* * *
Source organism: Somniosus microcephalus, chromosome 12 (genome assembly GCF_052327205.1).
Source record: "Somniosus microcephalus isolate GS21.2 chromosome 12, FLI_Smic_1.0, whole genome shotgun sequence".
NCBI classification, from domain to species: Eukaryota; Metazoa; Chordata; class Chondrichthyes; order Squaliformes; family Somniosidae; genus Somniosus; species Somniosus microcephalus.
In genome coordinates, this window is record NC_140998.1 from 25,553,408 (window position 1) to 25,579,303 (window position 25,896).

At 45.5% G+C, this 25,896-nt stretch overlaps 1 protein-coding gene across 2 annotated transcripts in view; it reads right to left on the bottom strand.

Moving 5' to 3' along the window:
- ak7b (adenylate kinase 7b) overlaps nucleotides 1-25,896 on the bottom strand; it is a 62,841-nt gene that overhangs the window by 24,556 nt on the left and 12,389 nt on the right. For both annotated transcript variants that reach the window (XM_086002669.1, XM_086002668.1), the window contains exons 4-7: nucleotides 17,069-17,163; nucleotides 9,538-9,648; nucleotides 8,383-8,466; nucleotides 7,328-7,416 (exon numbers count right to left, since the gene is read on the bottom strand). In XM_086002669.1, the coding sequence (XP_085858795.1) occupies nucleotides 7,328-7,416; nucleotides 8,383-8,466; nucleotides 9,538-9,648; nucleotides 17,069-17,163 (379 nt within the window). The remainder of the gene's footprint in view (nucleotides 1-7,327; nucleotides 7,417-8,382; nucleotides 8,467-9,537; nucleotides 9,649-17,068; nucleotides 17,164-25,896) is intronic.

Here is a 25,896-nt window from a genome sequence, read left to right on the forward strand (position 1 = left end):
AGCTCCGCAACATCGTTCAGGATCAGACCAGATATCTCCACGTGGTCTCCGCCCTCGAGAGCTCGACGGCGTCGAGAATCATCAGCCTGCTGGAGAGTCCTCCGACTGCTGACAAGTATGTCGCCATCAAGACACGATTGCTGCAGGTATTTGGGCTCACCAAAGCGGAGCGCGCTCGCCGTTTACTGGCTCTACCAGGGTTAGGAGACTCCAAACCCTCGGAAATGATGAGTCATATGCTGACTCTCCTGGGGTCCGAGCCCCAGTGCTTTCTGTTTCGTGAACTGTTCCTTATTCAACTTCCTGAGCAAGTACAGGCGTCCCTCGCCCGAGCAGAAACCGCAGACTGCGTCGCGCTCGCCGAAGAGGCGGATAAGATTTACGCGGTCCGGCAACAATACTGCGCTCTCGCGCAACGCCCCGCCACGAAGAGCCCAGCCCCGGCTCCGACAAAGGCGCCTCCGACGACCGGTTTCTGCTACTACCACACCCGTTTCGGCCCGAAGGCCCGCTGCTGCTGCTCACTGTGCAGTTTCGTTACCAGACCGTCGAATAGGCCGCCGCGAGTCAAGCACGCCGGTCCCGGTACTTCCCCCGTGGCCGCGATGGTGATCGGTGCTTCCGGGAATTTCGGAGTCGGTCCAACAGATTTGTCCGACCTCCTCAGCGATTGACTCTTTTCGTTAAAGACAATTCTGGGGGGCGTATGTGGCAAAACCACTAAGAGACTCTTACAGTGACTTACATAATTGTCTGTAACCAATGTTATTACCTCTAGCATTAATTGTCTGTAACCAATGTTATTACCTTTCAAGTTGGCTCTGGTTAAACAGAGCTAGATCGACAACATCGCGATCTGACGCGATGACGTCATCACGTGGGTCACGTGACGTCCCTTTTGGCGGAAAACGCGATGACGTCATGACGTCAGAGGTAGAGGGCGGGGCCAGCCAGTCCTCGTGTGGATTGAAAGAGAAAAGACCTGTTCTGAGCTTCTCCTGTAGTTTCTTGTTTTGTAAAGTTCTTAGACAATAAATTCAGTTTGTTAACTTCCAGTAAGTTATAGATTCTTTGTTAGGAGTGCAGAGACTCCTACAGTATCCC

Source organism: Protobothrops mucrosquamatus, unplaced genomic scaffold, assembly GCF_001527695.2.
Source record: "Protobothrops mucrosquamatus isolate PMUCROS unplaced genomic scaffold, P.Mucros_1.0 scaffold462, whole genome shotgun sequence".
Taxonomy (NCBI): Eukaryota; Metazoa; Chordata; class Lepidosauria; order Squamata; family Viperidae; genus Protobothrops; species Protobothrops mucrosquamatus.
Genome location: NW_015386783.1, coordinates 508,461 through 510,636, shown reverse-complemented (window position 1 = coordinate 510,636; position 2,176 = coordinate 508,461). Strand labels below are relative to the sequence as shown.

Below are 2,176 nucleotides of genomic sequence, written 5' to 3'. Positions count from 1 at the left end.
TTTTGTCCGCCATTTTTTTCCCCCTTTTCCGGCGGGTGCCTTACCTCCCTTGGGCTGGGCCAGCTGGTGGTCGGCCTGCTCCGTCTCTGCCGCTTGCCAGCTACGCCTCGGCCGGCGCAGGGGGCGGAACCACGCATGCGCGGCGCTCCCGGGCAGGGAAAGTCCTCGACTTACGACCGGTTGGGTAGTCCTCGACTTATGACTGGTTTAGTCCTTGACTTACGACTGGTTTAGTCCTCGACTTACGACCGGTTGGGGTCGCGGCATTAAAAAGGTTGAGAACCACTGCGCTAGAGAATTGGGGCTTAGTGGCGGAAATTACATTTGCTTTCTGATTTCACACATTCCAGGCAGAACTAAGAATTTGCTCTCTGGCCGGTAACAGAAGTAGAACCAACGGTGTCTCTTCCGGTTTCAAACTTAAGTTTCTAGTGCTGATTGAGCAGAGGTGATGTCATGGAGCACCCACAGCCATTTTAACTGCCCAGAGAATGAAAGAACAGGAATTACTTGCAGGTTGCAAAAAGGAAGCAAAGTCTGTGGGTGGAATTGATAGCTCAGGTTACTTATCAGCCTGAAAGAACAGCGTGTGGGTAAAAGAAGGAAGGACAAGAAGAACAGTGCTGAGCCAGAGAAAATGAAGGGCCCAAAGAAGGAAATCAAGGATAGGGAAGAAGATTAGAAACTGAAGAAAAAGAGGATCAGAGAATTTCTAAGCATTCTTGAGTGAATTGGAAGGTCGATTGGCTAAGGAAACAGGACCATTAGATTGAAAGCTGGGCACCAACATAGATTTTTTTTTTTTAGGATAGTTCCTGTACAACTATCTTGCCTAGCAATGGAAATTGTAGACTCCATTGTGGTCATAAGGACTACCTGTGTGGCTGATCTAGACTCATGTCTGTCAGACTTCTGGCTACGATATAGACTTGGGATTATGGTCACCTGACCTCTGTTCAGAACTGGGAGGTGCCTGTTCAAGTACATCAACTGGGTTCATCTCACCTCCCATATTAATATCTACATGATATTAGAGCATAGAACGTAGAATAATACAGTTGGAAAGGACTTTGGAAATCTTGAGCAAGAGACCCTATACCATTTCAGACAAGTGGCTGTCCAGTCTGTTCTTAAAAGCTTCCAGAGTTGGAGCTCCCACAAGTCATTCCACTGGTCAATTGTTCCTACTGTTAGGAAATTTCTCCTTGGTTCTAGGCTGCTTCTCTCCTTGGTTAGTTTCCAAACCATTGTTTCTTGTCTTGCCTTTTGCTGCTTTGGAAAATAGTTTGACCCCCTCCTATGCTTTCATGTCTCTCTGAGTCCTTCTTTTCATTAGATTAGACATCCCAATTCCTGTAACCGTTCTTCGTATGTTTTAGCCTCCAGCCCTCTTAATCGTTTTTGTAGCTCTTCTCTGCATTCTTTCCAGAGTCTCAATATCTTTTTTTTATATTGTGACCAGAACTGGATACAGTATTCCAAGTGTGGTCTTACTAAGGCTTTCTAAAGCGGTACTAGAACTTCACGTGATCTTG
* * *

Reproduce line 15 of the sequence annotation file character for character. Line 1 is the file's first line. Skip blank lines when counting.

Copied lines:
TTTTGTCCGCCATTTTTTTCCCCCTTTTCCGGCGGGTGCCTTACCTCCCTTGGGCTGGGCCAGCTGGTGGTCGGCCTGCTCCGTCTCTGCCGCTTGCCAGCTACGCCTCGGCCGGCGCAGGGGGCGGAACCACGCATGCGCGGCGCTCCCGGGCAGGGAAAGTCCTCGACTTACGACCGGTTGGGTAGTCCTCGACTTATGACTGGTTTAGTCCTTGACTTACGACTGGTTTAGTCCTCGACTTACGACCGGTTGGGGTCGCGGCATTAAAAAGGTTGAGAACCACTGCGCTAGAGAATTGGGGCTTAGTGGCGGAAATTACATTTGCTTTCTGATTTCACACATTCCAGGCAGAACTAAGAATTTGCTCTCTGGCCGGTAACAGAAGTAGAACCAACGGTGTCTCTTCCGGTTTCAAACTTAAGTTTCTAGTGCTGATTGAGCAGAGGTGATGTCATGGAGCACCCACAGCCATTTTAACTGCCCAGAGAATGAAAGAACAGGAATTACTTGCAGGTTGCAAAAAGGAAGCAAAGTCTGTGGGTGGAATTGATAGCTCAGGTTACTTATCAGCCTGAAAGAACAGCGTGTGGGTAAAAGAAGGAAGGACAAGAAGAACAGTGCTGAGCCAGAGAAAATGAAGGGCCCAAAGAAGGAAATCAAGGATAGGGAAGAAGATTAGAAACTGAAGAAAAAGAGGATCAGAGAATTTCTAAGCATTCTTGAGTGAATTGGAAGGTCGATTGGCTAAGGAAACAGGACCATTAGATTGAAAGCTGGGCACCAACATAGATTTTTTTTTTTTAGGATAGTTCCTGTACAACTATCTTGCCTAGCAATGGAAATTGTAGACTCCATTGTGGTCATAAGGACTACCTGTGTGGCTGATCTAGACTCATGTCTGTCAGACTTCTGGCTACGATATAGACTTGGGATTATGGTCACCTGACCTCTGTTCAGAACTGGGAGGTGCCTGTTCAAGTACATCAACTGGGTTCATCTCACCTCCCATATTAATATCTACATGATATTAGAGCATAGAACGTAGAATAATACAGTTGGAAAGGACTTTGGAAATCTTGAGCAAGAGACCCTATACCATTTCAGACAAGTGGCTGTCCAGTCTGTTCTTAAAAGCTTCCAGAGTTGGAGCTCCCACAAGTCATTCCACTGGTCAATTGTTCCTACTGTTAGGAAATTTCTCCTTGGTTCTAGGCTGCTTCTCTCCTTGGTTAGTTTCCAAACCATTGTTTCTTGTCTTGCCTTTTGCTGCTTTGGAAAATAGTTTGACCCCCTCCTATGCTTTCATGTCTCTCTGAGTCCTTCTTTTCATTAGATTAGACATCCCAATTCCTGTAACCGTTCTTCGTATGTTTTAGCCTCCAGCCCTCTTAATCGTTTTTGTAGCTCTTCTCTGCATTCTTTCCAGAGTCTCAATATCTTTTTTTTATATTGTGACCAGAACTGGATACAGTATTCCAAGTGTGGTCTTACTAAGGCTTTCTAAAGCGGTACTAGAACTTCACGTGATCTTG